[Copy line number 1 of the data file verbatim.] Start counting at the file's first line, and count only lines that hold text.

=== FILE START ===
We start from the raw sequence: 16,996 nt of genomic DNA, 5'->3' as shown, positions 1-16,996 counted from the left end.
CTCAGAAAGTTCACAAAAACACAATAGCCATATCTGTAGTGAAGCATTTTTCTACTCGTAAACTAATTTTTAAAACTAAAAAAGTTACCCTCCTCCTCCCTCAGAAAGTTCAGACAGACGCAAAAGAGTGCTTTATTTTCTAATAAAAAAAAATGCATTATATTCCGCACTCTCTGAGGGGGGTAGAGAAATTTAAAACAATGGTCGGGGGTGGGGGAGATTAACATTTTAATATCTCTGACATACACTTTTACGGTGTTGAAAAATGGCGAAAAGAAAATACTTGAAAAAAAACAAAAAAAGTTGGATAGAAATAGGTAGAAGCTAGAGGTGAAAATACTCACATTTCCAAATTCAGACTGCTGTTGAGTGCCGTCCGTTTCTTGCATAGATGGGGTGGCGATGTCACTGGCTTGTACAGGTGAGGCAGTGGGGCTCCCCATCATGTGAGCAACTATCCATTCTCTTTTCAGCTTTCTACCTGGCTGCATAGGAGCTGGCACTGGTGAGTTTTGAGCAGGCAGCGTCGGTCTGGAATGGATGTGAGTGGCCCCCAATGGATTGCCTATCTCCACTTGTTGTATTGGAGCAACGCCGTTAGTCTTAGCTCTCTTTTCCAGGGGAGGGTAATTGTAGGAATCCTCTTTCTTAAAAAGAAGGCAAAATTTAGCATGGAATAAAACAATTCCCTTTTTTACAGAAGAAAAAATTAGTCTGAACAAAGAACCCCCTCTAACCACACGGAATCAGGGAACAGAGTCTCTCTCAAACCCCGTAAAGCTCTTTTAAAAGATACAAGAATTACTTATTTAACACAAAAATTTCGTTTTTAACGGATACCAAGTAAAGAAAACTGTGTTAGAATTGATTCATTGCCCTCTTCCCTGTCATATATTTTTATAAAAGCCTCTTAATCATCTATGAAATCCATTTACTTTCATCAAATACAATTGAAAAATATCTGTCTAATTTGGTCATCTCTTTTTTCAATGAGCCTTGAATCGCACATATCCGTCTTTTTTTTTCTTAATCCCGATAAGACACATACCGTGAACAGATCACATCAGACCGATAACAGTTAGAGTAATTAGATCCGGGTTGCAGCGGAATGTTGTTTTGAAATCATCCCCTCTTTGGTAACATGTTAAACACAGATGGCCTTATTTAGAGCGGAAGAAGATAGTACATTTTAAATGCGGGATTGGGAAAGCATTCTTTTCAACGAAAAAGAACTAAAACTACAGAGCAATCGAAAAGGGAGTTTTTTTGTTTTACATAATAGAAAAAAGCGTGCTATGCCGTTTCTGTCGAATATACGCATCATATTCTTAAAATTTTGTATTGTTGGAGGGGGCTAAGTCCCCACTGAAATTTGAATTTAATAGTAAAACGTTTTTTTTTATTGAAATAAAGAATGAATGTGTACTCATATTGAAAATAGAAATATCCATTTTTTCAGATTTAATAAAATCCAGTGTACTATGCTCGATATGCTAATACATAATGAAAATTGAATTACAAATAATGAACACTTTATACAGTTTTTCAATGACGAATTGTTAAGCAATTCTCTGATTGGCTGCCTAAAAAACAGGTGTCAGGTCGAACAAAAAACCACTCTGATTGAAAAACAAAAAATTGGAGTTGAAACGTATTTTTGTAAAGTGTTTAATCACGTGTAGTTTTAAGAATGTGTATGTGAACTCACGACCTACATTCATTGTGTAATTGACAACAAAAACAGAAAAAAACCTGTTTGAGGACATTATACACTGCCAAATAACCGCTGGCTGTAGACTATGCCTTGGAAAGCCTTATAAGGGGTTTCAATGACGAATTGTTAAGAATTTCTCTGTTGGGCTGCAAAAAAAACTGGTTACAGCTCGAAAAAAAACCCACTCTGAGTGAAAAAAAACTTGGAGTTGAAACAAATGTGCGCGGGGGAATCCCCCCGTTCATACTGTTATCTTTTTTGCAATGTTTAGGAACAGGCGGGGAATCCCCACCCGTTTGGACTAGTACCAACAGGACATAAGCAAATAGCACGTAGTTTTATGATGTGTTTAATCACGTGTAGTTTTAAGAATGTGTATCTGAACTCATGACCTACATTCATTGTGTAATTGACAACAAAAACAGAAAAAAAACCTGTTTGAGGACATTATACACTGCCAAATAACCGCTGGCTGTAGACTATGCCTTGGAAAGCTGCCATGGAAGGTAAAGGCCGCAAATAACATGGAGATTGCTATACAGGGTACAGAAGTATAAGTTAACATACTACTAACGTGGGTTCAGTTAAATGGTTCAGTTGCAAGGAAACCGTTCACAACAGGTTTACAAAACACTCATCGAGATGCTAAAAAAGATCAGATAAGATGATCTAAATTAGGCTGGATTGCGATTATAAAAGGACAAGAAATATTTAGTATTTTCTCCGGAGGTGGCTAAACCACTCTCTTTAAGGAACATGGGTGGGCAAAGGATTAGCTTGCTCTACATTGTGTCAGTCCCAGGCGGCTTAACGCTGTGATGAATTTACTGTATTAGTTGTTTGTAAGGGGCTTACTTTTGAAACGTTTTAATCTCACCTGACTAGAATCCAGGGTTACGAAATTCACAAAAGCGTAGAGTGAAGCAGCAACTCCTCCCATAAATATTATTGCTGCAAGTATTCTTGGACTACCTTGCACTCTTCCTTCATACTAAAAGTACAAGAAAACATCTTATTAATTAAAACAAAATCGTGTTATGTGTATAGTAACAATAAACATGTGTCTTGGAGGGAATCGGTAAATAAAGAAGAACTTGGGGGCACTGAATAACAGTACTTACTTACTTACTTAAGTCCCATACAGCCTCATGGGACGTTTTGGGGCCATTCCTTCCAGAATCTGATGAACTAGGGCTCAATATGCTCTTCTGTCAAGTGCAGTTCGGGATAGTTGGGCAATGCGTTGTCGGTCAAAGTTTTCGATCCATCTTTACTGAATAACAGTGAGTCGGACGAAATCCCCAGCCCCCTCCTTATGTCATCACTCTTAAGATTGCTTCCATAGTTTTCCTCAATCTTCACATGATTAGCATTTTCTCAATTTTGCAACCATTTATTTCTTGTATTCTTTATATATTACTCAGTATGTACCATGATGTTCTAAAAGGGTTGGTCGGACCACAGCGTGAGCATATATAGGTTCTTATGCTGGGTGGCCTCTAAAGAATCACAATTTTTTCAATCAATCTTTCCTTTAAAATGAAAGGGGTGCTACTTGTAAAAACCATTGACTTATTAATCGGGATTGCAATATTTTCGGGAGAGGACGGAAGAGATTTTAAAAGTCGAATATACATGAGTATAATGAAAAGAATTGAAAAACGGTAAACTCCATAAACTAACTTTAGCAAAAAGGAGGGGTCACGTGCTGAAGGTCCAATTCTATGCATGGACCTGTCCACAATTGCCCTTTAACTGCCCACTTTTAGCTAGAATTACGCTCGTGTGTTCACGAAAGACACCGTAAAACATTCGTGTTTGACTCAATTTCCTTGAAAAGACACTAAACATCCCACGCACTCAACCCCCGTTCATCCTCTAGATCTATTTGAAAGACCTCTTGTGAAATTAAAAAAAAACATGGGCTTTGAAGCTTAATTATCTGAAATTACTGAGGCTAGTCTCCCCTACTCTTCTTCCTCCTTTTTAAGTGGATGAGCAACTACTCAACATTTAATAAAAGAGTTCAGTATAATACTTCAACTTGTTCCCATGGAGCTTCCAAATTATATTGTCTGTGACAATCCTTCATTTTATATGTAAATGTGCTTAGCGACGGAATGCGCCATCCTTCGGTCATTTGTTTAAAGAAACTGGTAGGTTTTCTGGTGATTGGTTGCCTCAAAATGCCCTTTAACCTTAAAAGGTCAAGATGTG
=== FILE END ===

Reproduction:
We start from the raw sequence: 16,996 nt of genomic DNA, 5'->3' as shown, positions 1-16,996 counted from the left end.